It is well known that the permeability of porous media represents a first order control on fluid flow in hydrocarbon reservoirs and that the magnitude of the permeability often depends on the rock volume under consideration. Core plug permeability does not necessarily equal whole core permeability and permeability from core may not necessarily reflect well test permeability. Each of these disparate data sources measures permeability at a particular scale. For the purposes of reservoir modelling, the permeability systems characterizing a giant offshore oil field have been broadly categorized as either matrix permeability or excess permeability. Matrix permeability further subdivides into two categories based on the abundance and type of microporosity. Excess permeability subdivides into three sub-categories depending whether it is the result of depositional processes emplacing anomalously high permeability storm beds (HKS or high permeability streaks), diagenetic processes creating dissolution enhancement of permeability, or fractures. Although not all these permeability systems are active in any reservoir interval, each reservoir interval possesses at least two if not three of these systems. The multi-scale nature of permeability arises because of 1) differences in the spatial extent of these permeability systems and 2) permeability contrasts between the systems.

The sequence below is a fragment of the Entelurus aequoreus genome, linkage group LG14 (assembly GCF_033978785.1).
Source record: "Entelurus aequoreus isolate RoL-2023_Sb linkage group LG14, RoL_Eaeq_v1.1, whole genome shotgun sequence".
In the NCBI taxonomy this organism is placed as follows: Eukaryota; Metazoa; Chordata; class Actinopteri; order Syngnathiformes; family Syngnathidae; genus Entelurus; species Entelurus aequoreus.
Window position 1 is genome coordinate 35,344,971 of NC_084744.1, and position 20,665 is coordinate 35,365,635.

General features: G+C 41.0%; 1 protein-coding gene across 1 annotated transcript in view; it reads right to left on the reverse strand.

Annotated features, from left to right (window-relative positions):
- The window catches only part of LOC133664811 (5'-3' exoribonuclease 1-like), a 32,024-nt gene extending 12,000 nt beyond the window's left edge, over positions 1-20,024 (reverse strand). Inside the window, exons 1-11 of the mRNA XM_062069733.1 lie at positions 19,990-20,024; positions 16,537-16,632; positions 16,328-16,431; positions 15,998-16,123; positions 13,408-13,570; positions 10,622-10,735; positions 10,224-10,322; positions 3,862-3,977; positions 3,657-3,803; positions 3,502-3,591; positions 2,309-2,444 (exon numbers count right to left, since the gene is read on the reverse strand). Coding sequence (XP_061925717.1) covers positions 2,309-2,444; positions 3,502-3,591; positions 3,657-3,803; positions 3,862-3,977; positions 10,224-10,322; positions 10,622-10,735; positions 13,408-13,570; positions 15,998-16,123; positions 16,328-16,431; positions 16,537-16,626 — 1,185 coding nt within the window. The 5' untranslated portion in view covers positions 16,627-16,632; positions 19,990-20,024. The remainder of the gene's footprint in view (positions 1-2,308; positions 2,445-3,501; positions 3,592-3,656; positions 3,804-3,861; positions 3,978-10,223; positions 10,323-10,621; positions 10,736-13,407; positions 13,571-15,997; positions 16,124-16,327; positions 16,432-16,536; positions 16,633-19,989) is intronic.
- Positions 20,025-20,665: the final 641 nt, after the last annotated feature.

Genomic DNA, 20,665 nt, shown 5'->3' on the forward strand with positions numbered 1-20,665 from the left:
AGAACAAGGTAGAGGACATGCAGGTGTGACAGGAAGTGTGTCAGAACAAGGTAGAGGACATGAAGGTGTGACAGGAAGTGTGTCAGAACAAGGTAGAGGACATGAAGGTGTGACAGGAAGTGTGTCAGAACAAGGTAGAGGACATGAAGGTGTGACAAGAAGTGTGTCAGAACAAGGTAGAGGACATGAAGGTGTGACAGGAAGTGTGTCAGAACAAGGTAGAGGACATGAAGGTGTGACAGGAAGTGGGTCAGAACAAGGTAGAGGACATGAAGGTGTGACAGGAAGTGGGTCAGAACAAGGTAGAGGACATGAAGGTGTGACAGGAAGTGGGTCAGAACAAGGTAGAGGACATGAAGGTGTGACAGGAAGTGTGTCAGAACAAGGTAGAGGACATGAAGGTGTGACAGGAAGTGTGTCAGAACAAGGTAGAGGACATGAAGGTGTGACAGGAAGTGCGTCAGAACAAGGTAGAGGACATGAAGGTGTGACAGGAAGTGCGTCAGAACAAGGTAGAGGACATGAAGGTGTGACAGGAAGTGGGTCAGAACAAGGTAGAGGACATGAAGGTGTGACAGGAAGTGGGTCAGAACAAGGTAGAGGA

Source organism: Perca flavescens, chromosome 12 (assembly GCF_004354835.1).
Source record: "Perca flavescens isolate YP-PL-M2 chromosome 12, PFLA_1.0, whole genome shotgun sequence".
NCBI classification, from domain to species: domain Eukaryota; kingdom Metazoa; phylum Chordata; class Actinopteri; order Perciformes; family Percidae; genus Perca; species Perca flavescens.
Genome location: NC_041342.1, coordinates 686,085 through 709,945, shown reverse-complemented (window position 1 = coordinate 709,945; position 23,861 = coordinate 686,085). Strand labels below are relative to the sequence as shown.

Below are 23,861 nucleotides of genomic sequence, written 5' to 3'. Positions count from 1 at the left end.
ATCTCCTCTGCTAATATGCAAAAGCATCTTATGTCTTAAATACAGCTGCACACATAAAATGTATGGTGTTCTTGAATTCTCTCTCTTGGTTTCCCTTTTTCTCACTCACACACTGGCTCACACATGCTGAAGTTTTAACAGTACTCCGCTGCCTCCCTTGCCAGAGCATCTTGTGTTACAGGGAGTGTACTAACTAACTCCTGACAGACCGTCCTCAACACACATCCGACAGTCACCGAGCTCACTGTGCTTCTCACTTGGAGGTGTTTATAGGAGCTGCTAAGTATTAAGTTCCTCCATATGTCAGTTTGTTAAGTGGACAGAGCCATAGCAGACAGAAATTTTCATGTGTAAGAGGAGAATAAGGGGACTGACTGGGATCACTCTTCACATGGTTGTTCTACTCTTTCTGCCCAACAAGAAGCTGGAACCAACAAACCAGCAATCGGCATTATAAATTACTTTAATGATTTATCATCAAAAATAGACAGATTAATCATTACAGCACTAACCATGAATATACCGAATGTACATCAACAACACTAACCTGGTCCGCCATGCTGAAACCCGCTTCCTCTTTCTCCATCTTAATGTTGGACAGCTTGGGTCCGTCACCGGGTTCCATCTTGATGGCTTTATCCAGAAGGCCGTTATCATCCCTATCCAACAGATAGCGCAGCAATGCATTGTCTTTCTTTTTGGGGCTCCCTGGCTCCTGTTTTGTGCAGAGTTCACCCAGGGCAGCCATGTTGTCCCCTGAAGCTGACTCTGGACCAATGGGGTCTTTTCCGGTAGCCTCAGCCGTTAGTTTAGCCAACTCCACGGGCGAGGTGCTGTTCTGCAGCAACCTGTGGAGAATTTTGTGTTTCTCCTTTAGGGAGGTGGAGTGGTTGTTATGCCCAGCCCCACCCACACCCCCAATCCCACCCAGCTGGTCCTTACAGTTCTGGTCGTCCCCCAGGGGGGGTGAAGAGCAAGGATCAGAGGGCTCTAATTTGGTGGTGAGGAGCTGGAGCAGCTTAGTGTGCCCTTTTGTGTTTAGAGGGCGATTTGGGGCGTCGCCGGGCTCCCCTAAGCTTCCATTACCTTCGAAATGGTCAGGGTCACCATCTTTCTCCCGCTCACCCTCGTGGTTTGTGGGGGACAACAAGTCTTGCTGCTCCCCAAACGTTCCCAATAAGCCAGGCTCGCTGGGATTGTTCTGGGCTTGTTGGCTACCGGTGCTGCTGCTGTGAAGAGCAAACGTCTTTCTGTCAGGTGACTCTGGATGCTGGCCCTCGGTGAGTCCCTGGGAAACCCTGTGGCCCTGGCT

Several techniques have been developed and will be explored in this paper that attempt to account for the influence of multi-scale permeability systems on reservoir performance behaviour. In what might be the simplest case, the mixture of permeability systems includes only matrix permeability without significant microporosity and excess permeability resulting from HKS. In this case, matrix permeability was modelled independently of excess permeability creating significant short-range permeability contrasts that better predicted reservoir pressures and water movement in the reservoir during history-matching. In another case with the same type of matrix permeability, the excess permeability represents the contributions from a mixture of fractures and HKS. In this case, matrix permeability was also modelled independently of excess permeability. Estimates of the relative contributions of HKS and fractures to excess permeability were tested as a history-matching parameter. Ultimately, this approach to characterizing permeability attempts to capture some of the rudimentary aspects of a dual permeability model without incurring the associated computational expense.